Yabuzakien talks about making the highest quality gyokuro and aiming for the world market【Asahina Gyokuro and Matcha, Shizuoka Prefecture】

OCHA TIMES
Yabuzakien talks about making the highest quality gyokuro and aiming for the world market【Asahina Gyokuro and Matcha, Shizuoka Prefecture】

The Asahina region of Okabe-cho, Fujieda City, Shizuoka Prefecture, is one of the three major gyokuro production areas, along with Uji in Kyoto and Yame in Fukuoka. Gyokuro is a high-grade tea produced by blocking off sunlight for a period of time during the cultivation process to allow the tea leaves to accumulate a mellow aroma and powerful flavor components. Yabuzakien Co. Ltd. (incorporated in 2000) is a tea farm with a long history dating back to the mid-Edo period (13 generations), and has been producing high-quality gyokuro and matcha in the Asahina area.

In this article, we report on the appeal of tea produced in the Asahina region and the reasons Yabuzakien is now aiming for the global market, including an interview with the owner, Masayuki Yabuzaki.

About Yabuzakien

Yabuzakien Inc. grows, produces, and wholesales gyokuro and matcha teas in the Asahina area of Okabe-cho, Fujieda, Shizuoka Prefecture, and also retails at the Asahina gyokuro specialty store “como.”


Before reorganizing as a joint-stock company in 2000, Yabuzakien was a self-grown, self-produced, and self-selling tea farm. The Yabuzakien family has been making gyokuro since the mid-Edo period, and Masayuki Yabuzaki, the 13th generation of the family, is currently the owner of the Yabuzakien farm.

What is Gyokuro?

Gyokuro is a high-grade tea with a strong flavor, sweetness, and mellow aroma. Its price range is the highest in the Japanese tea category.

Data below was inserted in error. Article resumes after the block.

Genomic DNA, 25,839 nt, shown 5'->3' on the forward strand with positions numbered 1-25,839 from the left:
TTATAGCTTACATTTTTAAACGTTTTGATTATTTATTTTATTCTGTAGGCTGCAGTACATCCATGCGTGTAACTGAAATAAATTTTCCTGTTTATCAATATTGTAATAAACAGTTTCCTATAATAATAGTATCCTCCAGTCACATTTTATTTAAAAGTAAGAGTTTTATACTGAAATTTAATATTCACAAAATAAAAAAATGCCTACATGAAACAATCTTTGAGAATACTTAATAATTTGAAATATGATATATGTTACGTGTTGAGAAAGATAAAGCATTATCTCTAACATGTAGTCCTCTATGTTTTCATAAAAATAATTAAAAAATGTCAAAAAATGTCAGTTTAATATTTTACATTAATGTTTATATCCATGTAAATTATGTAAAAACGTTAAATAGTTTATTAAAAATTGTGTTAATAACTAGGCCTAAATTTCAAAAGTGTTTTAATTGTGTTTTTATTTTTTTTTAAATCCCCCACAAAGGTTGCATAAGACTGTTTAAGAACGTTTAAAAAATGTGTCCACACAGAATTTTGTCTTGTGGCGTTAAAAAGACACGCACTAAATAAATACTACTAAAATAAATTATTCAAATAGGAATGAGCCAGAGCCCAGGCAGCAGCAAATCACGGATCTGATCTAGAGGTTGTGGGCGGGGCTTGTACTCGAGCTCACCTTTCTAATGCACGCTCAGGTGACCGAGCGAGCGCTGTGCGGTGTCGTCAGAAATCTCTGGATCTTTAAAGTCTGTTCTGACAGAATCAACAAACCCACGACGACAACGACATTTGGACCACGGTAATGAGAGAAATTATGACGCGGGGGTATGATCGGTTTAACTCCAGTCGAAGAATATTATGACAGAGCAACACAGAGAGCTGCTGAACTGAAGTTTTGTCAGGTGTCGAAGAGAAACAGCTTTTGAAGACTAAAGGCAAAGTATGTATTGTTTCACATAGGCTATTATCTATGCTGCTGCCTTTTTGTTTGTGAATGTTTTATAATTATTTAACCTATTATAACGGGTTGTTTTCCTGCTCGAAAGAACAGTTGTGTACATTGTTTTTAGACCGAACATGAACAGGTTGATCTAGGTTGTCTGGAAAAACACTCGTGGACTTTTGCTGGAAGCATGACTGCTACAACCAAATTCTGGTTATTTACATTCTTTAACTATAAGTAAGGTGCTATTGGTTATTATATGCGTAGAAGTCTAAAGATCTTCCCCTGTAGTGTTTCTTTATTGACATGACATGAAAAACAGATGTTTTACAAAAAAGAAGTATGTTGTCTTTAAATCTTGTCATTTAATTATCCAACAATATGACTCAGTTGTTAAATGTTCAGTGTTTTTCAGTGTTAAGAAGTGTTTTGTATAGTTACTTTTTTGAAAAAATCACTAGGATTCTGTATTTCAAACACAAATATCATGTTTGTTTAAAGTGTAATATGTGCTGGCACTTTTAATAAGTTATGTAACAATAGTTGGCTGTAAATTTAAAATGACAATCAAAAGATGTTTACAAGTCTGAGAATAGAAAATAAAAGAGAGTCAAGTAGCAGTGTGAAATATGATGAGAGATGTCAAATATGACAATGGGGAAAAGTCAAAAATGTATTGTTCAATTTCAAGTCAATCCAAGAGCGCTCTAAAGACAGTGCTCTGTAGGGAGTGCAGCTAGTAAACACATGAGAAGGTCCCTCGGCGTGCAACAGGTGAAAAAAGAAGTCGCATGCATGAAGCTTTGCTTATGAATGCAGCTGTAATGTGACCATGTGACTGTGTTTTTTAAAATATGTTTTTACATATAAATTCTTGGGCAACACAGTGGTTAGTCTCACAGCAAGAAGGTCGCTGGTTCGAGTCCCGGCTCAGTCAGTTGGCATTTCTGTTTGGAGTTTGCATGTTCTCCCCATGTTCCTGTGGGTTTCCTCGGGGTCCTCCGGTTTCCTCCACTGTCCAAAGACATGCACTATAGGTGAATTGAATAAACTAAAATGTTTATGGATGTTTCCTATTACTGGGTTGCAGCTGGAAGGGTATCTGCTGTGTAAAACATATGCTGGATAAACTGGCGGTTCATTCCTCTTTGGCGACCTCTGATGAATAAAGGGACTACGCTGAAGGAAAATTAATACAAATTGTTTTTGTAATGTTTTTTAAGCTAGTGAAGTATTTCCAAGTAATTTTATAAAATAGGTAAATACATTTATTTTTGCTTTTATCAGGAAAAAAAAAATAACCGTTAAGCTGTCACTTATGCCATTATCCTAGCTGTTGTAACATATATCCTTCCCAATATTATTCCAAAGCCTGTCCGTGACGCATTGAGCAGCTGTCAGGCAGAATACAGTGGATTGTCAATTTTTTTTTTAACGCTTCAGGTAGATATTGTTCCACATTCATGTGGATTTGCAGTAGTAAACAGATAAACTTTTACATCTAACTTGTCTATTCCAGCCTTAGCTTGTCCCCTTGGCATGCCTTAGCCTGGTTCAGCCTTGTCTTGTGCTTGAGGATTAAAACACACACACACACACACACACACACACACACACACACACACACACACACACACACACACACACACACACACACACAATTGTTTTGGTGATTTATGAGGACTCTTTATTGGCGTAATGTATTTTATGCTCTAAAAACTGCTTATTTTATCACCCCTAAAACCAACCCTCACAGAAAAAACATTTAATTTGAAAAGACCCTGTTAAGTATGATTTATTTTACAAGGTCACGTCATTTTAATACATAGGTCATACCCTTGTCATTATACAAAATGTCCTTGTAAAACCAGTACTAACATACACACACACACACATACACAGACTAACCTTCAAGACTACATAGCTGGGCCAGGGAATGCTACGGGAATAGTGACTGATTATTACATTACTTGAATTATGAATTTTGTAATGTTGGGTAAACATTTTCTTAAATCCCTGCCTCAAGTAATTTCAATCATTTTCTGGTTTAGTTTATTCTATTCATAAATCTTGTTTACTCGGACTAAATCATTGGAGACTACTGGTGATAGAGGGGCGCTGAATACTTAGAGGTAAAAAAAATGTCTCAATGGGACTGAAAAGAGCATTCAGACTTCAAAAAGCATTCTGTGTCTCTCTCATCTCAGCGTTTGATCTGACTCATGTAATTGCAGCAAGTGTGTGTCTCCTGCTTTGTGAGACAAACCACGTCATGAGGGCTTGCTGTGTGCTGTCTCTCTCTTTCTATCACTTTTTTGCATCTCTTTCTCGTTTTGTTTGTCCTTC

The strong flavor of gyokuro is due to flavor components stored inside the tea leaves during the cultivation process, achieved by covering the tea leaves from sunlight.

Special materials are used to cover the tea leaves, such as gauze and straw mats, are highly effective in blocking out sunlight and retaining heat.

▲Cold gauze(Kanreisha)

▲Straw(como), a traditional covering made of woven straw, is still used today.

When the tea plant is hidden from sunlight, it becomes more vigorous and in its fight for survival produces more theanine, which is an amino acid and source of flavor.

Theanine changes into tannin when exposed to sunlight, which is the source of astringency and bitterness, but shading keeps theanine intact, reducing bitterness and astringency and producing a tea with a strong flavor and sweetness.


In the case of ordinary sencha, only “isshinniyou” (one stem two leaves) is plucked and harvested, but in the case of gyokuro, the “large soft leaves” at the bottom of the stem are what is sought for.


▲Gyokuro after being picked by hand

When using a machine to harvest the tea leaves, the stems are harvested along with the leaves, resulting in a mixture of different parts of the plant, which can lead to a cloying taste. However, by plucking each leaf by hand, only the best quality parts are selected, resulting in a better tasting tea.

The tea leaves that have been carefully cultivated under cover have an aroma called “ooika”. This is the source of Gyokuro’s distinctive mellow aroma, and is what gives Gyokuro its pleasant, lingering aroma in the mouth and on the nose.


Gyokuro, with its strong flavor, sweetness, and mellow aroma, is said to be the highest quality tea in the category of Japanese tea.